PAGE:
Rob Reviews "Lightyear"
It hit me the other day that there are almost two complete generations of humans that don’t know a world without any of the “Toy Story” films. Since the first one was released in the mid ‘90s, they have continued to be the flag-bearer for both CGI animation and storytelling for people both young and old. I’m not sure how or why the concept of taking its tied-for-top-billing character and telling us all where the heck his origins were was a thing, but here we are with “Lightyear”.
Given how sensitive I am to spoilers, I am not sure that telling you where this film sits in the “Toy Story” universe is one or not. However, I CAN tell you that it is explained right off the bat right after the Disney and Pixar logos, which I think is done so the audience does not have to spend any unnecessary time focused on that question and can take that energy and use it on the film itself. Buzz Lightyear (Chris Evans) is a member of the Space Rangers on a mission to seek out new life and new… wait, I don’t need a cease and desist here. Anyway, he and his partner Alisha Hawthorne (Uzo Aduba) find an uncharted planet that ends up marooning them there for what they believe is a short time as they try to find a fuel source that will get them off of the planet. After the results of some extreme experimentation, Buzz finds himself defending himself and his team from an army of robots led by the mysterious Zurg alongside some new and unexpected friends.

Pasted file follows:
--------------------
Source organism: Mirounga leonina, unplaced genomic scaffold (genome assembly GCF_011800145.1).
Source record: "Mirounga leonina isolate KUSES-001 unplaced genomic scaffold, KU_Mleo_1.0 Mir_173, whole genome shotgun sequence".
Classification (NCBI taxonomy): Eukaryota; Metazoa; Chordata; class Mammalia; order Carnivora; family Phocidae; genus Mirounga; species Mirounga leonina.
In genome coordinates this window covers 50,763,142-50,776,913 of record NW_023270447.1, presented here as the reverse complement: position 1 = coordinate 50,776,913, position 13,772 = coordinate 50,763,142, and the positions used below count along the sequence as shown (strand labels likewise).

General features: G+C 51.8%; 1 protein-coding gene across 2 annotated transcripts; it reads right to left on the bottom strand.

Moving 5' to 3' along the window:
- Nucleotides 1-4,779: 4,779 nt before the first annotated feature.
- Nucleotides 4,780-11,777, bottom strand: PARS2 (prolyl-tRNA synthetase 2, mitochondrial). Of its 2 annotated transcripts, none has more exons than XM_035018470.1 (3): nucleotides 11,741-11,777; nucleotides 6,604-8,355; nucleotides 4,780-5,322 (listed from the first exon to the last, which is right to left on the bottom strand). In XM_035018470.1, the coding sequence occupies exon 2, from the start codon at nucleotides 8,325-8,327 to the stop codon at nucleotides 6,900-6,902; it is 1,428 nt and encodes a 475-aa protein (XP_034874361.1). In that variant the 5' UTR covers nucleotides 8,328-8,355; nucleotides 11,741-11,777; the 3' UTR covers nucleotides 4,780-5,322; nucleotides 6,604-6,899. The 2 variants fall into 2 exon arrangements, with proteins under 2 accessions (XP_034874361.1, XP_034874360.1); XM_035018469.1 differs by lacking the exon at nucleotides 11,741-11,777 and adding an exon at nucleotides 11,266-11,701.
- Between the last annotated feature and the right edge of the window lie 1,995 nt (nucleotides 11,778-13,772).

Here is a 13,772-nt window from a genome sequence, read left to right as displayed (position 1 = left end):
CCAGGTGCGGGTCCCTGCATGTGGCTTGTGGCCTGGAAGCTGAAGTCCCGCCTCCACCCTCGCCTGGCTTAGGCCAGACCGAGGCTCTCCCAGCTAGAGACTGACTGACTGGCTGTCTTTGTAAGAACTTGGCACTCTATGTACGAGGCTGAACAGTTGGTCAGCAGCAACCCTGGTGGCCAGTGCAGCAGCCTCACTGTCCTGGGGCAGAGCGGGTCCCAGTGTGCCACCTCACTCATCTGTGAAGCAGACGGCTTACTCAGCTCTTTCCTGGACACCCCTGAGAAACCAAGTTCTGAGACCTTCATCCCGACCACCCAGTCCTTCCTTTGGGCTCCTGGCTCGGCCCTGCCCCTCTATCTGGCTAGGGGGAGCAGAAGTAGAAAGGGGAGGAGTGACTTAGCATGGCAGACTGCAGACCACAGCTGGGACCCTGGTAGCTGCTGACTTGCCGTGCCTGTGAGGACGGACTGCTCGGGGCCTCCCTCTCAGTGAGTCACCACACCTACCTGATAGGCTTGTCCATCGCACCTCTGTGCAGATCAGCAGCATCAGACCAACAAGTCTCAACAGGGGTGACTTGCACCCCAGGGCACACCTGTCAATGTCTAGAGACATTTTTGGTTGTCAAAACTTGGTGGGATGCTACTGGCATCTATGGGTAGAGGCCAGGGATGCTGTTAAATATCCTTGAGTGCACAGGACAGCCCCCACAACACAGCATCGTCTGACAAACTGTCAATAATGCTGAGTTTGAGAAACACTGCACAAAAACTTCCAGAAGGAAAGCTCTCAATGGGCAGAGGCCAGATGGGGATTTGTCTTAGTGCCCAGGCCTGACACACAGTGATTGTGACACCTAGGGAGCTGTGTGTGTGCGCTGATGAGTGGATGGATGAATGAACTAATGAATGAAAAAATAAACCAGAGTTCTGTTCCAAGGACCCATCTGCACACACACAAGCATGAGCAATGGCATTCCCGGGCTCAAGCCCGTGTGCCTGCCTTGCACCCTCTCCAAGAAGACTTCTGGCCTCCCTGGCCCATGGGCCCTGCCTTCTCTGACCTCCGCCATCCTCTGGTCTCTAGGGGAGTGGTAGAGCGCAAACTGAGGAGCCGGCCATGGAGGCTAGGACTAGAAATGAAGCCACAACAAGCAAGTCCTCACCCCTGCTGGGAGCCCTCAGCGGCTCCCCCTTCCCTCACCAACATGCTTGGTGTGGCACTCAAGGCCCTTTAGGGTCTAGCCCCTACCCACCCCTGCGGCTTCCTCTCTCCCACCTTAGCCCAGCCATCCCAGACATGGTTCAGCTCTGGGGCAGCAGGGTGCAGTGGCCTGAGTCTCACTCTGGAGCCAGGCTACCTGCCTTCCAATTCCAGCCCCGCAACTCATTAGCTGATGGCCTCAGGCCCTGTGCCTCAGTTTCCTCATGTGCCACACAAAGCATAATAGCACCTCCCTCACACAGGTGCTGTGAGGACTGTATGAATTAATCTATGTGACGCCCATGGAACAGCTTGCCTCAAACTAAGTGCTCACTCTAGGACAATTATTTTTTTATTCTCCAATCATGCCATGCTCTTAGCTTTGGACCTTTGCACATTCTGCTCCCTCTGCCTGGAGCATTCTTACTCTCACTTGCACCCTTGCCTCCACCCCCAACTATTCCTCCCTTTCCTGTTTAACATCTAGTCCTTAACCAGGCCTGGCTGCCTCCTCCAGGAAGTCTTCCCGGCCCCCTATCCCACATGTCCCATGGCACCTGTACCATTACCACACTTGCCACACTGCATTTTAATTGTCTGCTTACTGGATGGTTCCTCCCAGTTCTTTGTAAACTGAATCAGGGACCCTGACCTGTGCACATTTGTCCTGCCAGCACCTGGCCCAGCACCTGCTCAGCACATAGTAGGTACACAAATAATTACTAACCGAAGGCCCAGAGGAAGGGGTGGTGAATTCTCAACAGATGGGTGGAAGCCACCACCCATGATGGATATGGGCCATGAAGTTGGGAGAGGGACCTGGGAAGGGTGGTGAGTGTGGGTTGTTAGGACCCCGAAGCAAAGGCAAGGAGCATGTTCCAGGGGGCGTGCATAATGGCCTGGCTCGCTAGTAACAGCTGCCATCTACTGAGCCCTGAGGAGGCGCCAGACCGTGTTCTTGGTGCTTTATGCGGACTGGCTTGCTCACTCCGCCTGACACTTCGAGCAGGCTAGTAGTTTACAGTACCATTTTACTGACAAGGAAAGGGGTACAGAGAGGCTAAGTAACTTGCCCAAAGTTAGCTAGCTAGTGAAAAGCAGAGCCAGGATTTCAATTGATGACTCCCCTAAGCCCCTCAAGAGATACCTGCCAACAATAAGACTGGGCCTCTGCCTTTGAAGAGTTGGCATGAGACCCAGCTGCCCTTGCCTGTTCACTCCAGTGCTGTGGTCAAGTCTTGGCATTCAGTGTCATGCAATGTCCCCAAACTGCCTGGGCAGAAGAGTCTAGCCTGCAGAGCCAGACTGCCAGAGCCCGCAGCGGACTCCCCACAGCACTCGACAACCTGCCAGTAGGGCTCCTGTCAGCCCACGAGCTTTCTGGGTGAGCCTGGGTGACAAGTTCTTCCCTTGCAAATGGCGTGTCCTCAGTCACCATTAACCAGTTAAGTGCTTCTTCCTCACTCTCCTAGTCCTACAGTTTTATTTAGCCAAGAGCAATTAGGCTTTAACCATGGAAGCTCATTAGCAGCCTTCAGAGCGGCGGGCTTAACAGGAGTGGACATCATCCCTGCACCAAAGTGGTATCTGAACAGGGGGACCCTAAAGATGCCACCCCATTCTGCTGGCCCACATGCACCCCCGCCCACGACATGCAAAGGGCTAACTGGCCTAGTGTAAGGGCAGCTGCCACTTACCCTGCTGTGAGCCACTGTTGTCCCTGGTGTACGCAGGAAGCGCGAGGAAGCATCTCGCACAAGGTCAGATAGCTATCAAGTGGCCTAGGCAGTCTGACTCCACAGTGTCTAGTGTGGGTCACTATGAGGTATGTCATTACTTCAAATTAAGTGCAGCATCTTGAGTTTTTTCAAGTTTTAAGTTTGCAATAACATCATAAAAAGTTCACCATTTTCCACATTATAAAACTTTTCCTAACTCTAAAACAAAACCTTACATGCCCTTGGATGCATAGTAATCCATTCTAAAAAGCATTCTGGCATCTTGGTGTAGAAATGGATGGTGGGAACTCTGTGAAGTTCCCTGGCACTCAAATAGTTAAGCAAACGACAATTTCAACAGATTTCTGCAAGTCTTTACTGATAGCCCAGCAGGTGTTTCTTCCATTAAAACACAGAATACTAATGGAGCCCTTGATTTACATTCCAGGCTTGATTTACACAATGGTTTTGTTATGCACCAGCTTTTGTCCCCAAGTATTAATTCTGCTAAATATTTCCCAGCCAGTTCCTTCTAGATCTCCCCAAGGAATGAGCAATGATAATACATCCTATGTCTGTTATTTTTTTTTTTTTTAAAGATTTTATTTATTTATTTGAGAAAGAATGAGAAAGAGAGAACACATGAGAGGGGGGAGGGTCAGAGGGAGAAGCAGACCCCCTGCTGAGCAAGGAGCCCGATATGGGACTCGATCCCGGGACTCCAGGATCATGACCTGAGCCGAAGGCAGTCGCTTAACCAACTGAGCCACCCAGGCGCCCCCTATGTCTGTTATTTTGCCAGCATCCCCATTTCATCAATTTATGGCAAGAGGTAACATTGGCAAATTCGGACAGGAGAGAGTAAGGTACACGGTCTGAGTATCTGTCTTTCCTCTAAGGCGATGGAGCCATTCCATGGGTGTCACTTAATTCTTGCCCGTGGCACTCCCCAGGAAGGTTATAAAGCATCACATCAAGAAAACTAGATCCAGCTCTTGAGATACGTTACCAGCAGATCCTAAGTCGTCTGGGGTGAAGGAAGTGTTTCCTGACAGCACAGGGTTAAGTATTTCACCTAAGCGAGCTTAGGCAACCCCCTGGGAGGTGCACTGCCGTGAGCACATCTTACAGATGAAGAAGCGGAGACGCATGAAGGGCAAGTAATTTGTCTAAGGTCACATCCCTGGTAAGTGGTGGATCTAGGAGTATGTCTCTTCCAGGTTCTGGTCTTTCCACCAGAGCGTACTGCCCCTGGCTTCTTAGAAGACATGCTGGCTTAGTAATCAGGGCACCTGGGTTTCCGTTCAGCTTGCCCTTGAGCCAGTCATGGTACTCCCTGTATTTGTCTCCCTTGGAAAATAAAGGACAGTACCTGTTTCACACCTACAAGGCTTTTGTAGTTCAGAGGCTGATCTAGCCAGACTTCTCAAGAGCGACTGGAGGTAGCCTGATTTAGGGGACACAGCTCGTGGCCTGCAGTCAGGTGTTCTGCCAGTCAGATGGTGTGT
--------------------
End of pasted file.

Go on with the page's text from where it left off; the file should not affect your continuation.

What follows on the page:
At the risk of being against the grain for a third straight review, I really enjoyed “Lightyear”. The decision that I mentioned earlier about establishing this film’s place really helped me settle in and enjoy the one our and forty minute ride it took me on. Pixar itself continues to wow me by keeping their technology state-of-the-art while maintaining the classic look to its characters that keeps everything familiar.
There is a great story here about understanding your place in the grand scheme of things, friendship, and family that really resonated with me in a way I didn’t expect it to with a very diverse cast of characters that is delightful. I mean, you put Taika Waititi in anything and you have my attention, but he is just a small piece of a much larger puzzle that all works together. Particularly for me was Peter Sohn as Buzz’s robotic cat sidekick, SOX, that I believe will have many like myself wanting to have one in their home. SOX alone kept a smile on my face in each and every scene he was in amongst a great cast that all works together well. There’s even representation from “The Wire” here with an appearance by Isiah Whitlock, Jr. that I enjoyed very much.
If there is a downside here, it lies in the third act of the film. At the reveal of what is really going on with Buzz and Zurg, there could be some confusion amongst the younger set of the story itself but it does work itself out. Also, there is not only the Disney norm of the mid-credits scene, but there is also a quick bit at the VERY end (and by VERY end, I mean after the Disney logo that usually is the end of everything) so be aware of that.
The animation landscape has become very crowded in the last decade or so, and Pixar is doing everything they can to stay competitive and ahead of their contemporaries. With “Lightyear,” there isn’t anything that separates them from the pack, but this is a film that keeps them at the front of my mind with a different type of branch to a franchise that I look forward to seeing again.